Members of the Chefs Collaborative, a national network of sustainability-minded culinary professionals, will start showing up in Seattle this weekend for the organization's three-day annual summit. Since it's a good bet the participants will come hungry, we've put together a short suggested itinerary of local ultra-green meals to complement the session schedule.
As previous visitors to Seattle have no doubt discovered, it's hard to avoid eating responsibly here. Many of the city's great restaurants are admirably serious about their commitment to the land, seas and people who work them. There are fabulous vegetarian options everywhere (including at the estimable Madison Park Conservatory, which is celebrating Meatless Monday this week with a menu including pink lentils and emmer.)
But a few restaurants stand out for their dedication to bettering the food system. While there are many other wonderful places to eat in Seattle (for a taste, have a gander at our Best Of winners and 100 Favorite Dishes list), these restaurants ought to be especially interesting to the Chefs Collaborative crowd:
Saturday, Late-night snack
The second restaurant from James Beard Foundation award-winning chef Maria Hines - who earlier this year participated in the foundation's inaugural Chefs Boot Camp for Policy and Change - Golden Beetle was the third restaurant in the U.S. to receive organic certification from Oregon Tilth. The pan-Mediterranean menu features an array of little plates of cocktails perfect for travelers bedraggled from cross-country travel. Don't miss the beef-fat fries.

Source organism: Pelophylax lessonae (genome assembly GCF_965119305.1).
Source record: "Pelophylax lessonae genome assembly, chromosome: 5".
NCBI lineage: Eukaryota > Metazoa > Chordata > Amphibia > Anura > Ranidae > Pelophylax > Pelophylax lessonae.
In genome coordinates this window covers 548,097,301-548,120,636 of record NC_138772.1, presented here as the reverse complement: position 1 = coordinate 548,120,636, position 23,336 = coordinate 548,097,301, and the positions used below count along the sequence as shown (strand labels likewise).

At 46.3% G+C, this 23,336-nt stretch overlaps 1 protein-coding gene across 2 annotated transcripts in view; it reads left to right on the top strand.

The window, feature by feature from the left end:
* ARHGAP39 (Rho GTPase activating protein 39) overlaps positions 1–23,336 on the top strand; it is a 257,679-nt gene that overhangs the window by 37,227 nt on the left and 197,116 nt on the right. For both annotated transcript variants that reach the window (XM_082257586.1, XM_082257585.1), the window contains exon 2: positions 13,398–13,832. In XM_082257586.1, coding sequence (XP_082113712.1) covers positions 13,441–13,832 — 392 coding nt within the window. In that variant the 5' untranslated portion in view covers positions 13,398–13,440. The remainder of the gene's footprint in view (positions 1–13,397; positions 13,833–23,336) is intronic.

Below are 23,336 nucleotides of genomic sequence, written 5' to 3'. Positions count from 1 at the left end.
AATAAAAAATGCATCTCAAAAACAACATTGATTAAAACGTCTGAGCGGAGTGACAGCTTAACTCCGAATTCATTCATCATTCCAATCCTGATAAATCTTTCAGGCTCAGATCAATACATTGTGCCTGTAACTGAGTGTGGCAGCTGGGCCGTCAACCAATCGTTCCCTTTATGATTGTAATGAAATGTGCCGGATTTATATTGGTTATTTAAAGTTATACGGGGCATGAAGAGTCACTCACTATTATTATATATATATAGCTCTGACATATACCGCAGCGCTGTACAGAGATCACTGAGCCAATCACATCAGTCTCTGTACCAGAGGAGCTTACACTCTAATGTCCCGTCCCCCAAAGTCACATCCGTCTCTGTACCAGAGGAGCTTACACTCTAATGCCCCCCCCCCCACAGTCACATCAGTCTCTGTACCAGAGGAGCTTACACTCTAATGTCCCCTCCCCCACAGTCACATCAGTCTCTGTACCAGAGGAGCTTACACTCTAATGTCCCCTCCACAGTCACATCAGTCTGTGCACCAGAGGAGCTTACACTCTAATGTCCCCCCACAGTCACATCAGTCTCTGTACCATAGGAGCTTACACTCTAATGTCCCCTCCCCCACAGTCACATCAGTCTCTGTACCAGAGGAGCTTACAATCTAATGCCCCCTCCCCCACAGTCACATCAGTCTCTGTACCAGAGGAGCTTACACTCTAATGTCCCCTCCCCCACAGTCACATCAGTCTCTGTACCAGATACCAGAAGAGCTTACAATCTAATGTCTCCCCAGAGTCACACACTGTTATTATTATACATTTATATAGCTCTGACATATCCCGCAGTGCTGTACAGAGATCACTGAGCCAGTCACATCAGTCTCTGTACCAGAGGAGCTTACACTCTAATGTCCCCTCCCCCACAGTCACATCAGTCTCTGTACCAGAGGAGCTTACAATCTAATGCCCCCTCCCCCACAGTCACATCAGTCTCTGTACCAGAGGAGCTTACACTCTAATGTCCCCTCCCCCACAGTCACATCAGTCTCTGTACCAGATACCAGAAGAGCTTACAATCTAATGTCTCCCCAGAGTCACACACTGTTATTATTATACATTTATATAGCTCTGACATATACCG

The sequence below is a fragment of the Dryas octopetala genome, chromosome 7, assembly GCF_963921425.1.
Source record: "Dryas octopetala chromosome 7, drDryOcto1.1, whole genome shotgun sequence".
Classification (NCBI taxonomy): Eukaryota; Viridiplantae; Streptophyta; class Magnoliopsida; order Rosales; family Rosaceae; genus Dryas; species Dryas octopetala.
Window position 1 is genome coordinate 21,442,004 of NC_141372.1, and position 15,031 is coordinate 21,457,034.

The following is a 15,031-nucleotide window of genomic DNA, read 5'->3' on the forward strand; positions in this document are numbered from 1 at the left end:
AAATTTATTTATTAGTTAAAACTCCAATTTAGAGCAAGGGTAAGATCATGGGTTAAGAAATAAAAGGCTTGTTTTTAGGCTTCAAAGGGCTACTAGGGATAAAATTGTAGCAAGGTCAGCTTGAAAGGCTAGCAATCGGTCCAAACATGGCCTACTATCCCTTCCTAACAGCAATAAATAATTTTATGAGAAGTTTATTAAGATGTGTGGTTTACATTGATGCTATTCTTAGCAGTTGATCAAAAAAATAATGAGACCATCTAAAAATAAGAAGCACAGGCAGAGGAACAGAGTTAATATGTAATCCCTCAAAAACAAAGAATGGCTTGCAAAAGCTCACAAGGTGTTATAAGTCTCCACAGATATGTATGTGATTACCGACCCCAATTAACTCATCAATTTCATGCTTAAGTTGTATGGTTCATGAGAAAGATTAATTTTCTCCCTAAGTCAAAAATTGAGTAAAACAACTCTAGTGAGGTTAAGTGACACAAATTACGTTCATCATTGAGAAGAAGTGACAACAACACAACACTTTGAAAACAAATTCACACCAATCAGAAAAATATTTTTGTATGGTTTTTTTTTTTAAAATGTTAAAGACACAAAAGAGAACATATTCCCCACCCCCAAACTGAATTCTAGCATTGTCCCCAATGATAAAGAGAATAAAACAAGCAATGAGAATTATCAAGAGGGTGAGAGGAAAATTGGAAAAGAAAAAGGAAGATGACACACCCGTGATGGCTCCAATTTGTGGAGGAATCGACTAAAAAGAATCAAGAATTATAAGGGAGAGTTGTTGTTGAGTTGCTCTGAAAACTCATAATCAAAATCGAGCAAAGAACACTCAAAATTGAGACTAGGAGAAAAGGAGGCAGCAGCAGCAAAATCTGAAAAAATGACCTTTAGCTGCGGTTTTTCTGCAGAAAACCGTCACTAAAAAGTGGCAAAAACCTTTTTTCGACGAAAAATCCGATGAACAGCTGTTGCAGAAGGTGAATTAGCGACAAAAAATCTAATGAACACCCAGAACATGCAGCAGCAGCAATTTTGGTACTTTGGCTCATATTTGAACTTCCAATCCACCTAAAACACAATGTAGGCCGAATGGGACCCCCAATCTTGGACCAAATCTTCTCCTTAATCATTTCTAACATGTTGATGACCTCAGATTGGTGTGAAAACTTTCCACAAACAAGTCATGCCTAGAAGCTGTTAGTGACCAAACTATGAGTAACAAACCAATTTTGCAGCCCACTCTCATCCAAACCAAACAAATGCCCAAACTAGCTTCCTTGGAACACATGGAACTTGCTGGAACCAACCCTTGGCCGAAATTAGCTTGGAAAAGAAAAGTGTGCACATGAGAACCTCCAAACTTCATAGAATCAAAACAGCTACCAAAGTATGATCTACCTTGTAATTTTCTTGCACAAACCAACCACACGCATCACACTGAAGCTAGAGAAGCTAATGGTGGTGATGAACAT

The communal dining style at David Sanford's earnest Belle Clementine may have its detractors, but nobody would dare question the chef's buying practices. Sanford works closely with area farmers, finding creative and delicious uses for their oddest produce. It's not uncommon to share a table with one of his suppliers. Best of all, Belle Clementine is located on the same street as Ballard's mighty Sunday farmers market, widely considered the city's best. Chefs Collaborative attendees looking for additional afternoon activities in the neighborhood might also consider dropping by the Sustainable Ballard festival.
Sunday, Oyster break
As Chefs Collaborative speaker Barton Seaver is fond of saying, it's Americans' patriotic duty to eat domestic farmed shellfish. There's no better place to do so in Seattle than the year-old retail outlet of Taylor Shellfish Farms, the region's top producer of clams, oysters, mussels and geoducks. If you snag a table in the shop, Taylor's talented shuckers will prepare a trayful of magnificent bivalves to accompany your glass of Washington wine.
Taylor is situated on a strip that's lately become the city's culinary powerhouse. Turn left when you leave, and you're at Melrose Market, home to Matt Dillon's remarkable Sitka & Spruce, The Calf & Kid artisan cheese shop and Rain Shadow Meats. Turn right, and you've reached Terra Plata, Tamara Murphy's terrific "earth to plate" restaurant. The seat to score is on the new rooftop deck, where you'll be surrounded by the garden from which Murphy plucks her inspiration.
Mashiko recently celebrated its third anniversary as a fully-sustainable sushi bar, a species that's exceedingly rare even in coastal cities where eaters worry about the oceans. ""The bottom line is it's not about why I did it, but why everybody is not doing it," says owner Hajime Sato, winner of the 2012 Voracious Sustainability Award.